9.16.2014

The Recruited Equestrian

When looking at colleges it was very important to me that there was an equestrian community that I could get involved in. That didn't necessarily mean that I needed to be on a team or part of a club, but that I would at least have access to horses and riding lessons. (One of the main reasons I have never pursued a life in NYC). When I found out that my school participated in the IHSA I was elated.

Competing in the IHSA was my favorite activity while attending college. My desire to get a Bachelor's degree combined with my need to be around the equestrian community was seamlessly joined together by one incredible program. In fact, I liked it so much I continue to show as an Alumni in the Zone 8 region. However, I got very lucky with my school's IHSA team because it was only a handful of girls. Which meant that I always got to compete in my jumping and flat classes. This is not always the case with larger colleges or colleges with competitive equestrian programs.


The UCSC Hunt Seat Team
The University of Delaware Hunt Seat Team

In order to participate on my school's team, I just had to show up to the evaluation lesson and show that I could ride at the IHSA level I wanted to compete in. Had my team been bigger, I would probably have had to alternate being able to show with another girl or girls. If I had decided to go to a school whose equestrian team competed at the NCAA level or had a large IHSA team, there's a chance I would have had to make a recruitment video.

A recruitment video is crucial for coaches that are unable to hold in person tryouts for prospective students. Therefore it is very important that a recruitment video be the best visual representation of the athlete and their skills. 

For high schoolers and community college equestrians who have been asked to submit a recruitment video here are my tips for you:

1. Think of a recruitment video as a visual resume. First things first, you want to include your name, education, and contact information. Then you want to include your past "work" history and your skills. Visually this can be represented by a clip from a winning Medal class or a clip from a clinic you rode in.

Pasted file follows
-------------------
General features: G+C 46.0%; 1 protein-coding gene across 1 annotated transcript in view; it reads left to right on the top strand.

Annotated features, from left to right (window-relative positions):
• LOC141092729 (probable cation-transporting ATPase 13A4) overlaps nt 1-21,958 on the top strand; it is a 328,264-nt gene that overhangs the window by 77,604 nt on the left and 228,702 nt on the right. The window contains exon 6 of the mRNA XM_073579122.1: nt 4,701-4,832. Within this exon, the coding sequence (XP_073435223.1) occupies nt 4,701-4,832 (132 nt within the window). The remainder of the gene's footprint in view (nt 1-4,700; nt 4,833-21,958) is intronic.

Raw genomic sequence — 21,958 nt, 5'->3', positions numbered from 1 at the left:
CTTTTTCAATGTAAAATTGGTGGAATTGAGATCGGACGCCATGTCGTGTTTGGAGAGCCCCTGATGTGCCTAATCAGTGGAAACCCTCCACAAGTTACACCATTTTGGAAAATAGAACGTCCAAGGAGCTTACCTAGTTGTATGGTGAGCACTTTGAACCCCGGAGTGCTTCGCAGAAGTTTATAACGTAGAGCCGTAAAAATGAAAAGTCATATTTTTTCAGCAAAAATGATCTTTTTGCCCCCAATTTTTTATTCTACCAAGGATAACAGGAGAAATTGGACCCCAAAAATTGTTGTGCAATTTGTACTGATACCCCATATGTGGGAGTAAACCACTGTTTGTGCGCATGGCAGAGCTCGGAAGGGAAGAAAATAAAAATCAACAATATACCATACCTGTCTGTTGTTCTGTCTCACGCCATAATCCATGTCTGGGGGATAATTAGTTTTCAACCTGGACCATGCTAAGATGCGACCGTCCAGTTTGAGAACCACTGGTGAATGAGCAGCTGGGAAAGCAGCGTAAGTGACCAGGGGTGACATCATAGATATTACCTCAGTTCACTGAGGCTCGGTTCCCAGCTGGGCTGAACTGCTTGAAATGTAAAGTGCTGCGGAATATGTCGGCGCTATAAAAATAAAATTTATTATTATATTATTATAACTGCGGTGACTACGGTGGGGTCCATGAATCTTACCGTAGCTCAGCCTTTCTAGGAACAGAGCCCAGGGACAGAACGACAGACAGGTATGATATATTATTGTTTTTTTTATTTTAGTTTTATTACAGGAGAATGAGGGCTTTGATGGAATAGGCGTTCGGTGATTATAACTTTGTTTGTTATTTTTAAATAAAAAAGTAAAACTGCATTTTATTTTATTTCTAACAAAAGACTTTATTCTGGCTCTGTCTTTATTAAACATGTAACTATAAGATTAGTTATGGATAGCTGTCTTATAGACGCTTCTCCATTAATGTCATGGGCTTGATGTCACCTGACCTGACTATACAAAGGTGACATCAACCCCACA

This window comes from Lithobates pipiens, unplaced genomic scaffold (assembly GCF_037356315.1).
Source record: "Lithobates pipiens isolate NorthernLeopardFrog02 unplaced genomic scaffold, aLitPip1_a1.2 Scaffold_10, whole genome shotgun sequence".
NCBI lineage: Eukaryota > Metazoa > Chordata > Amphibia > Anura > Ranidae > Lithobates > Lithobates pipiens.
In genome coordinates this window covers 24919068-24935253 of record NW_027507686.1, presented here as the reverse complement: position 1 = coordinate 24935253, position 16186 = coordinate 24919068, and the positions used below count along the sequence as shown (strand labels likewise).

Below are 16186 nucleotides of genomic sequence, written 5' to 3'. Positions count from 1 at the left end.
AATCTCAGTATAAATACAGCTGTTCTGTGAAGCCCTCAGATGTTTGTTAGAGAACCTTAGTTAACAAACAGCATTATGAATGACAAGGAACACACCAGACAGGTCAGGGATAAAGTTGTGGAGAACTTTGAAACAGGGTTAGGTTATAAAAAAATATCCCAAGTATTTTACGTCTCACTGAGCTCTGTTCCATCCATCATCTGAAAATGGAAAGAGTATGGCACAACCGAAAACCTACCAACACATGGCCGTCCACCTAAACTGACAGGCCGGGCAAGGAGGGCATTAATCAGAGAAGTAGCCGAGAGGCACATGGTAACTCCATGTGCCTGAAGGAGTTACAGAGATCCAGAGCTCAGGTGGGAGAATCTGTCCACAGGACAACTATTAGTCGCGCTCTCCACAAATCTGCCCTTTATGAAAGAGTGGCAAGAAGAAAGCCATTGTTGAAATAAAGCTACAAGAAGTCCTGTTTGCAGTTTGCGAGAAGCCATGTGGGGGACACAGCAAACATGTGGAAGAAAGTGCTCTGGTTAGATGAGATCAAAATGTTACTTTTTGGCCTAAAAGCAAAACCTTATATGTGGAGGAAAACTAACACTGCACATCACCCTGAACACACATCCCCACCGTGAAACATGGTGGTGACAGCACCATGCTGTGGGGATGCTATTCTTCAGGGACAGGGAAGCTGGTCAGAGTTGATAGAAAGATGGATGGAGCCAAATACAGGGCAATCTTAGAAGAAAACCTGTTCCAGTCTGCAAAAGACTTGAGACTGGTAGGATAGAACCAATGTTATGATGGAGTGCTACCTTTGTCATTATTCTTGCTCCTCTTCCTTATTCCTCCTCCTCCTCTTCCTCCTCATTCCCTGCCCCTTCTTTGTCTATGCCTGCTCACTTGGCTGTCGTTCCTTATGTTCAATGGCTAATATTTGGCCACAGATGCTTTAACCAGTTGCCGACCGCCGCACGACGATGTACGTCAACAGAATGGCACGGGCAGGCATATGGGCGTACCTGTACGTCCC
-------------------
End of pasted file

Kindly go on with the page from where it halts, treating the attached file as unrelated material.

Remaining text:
2. Unless specified, the total running time of your recruitment video should be around 5 minutes. Use a variety of clips (roughly 15-30 seconds each) that highlight your talents. If you have a (~ 1 min) video of a particularly good round that you think showcases your abilities, include that round. A collegiate level coach does not have the time or energy to watch 10 minute long submissions, if the talent is there, they will see it. 

3. Remember who this video is for. It's one thing to make a nice little compilation of your riding to show family and friends, it's another to show it to a prospective college coach. Personally, I recommend against using music entirely. If you only have access to video footage with annoying talking in the background or lots of wind noise, then I would recommend cutting the sound out entirely. If you feel the need to add music, do not use anything contemporary! Try using jazz or classical music so as not to distract the recruiter from the main focus, YOU! Additionally, the camera work should be steady and focused. Try to avoid shaky hand held camera work and videos shot from far away. 

5. Finally, a recruitment video is an investment in your future and can play a crucial role in where you spend your college years. If you are unfamiliar with video equipment and editing don't try to DIY. Enlist the help of an experienced videographer or a company that specializes in piecing together footage. (Or if you're in the Los Angeles area you can contact me!) 

A great resource is the USEF Network Youtube channel. Watch how their camera professionals film jumping and equitation rounds. The lack of music and expert camera work allows the viewer to focus on the rider as if they were in the stands watching in person.


Being able to continue your equestrian career into your collegiate years is a wonderful opportunity. Just as you take the time to study for the SAT, the ACT, or your AP exams, you should take the time to craft an excellent recruitment video.

1 comments:

L.Williams said...

And I was glad you were on the team! Wish we could compete up here as Alumni! :(

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